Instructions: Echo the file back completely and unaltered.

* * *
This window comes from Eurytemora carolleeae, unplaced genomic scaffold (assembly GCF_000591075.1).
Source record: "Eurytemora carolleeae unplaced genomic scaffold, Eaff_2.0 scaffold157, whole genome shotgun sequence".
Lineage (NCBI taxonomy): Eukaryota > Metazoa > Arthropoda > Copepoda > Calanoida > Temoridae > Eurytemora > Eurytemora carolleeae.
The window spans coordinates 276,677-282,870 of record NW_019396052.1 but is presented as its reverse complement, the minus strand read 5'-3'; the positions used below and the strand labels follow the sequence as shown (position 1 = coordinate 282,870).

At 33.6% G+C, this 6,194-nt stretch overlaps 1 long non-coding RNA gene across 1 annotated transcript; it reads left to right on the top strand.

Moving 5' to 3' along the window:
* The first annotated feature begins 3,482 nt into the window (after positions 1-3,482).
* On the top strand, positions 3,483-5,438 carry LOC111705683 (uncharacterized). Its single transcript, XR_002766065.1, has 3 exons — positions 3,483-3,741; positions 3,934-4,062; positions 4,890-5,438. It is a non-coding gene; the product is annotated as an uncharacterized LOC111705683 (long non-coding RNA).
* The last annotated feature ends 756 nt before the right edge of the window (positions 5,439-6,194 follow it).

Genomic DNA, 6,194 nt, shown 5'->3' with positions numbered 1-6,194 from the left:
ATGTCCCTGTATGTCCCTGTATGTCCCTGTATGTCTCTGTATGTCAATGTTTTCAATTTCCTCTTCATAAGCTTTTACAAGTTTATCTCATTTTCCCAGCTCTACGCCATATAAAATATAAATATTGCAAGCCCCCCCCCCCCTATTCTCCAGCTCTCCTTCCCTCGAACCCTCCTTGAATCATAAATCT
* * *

This window comes from Eurytemora carolleeae, unplaced genomic scaffold (assembly GCF_000591075.1).
Source record: "Eurytemora carolleeae unplaced genomic scaffold, Eaff_2.0 scaffold157, whole genome shotgun sequence".
Lineage (NCBI taxonomy): Eukaryota > Metazoa > Arthropoda > Copepoda > Calanoida > Temoridae > Eurytemora > Eurytemora carolleeae.
The window spans coordinates 276,677-282,870 of record NW_019396052.1 but is presented as its reverse complement, the minus strand read 5'-3'; the positions used below and the strand labels follow the sequence as shown (position 1 = coordinate 282,870).

At 33.6% G+C, this 6,194-nt stretch overlaps 1 long non-coding RNA gene across 1 annotated transcript; it reads left to right on the top strand.

Moving 5' to 3' along the window:
* The first annotated feature begins 3,482 nt into the window (after positions 1-3,482).
* On the top strand, positions 3,483-5,438 carry LOC111705683 (uncharacterized). Its single transcript, XR_002766065.1, has 3 exons — positions 3,483-3,741; positions 3,934-4,062; positions 4,890-5,438. It is a non-coding gene; the product is annotated as an uncharacterized LOC111705683 (long non-coding RNA).
* The last annotated feature ends 756 nt before the right edge of the window (positions 5,439-6,194 follow it).

Genomic DNA, 6,194 nt, shown 5'->3' with positions numbered 1-6,194 from the left:
ATGTCCCTGTATGTCCCTGTATGTCCCTGTATGTCTCTGTATGTCAATGTTTTCAATTTCCTCTTCATAAGCTTTTACAAGTTTATCTCATTTTCCCAGCTCTACGCCATATAAAATATAAATATTGCAAGCCCCCCCCCCCCTATTCTCCAGCTCTCCTTCCCTCGAACCCTCCTTGAATCATAAATCT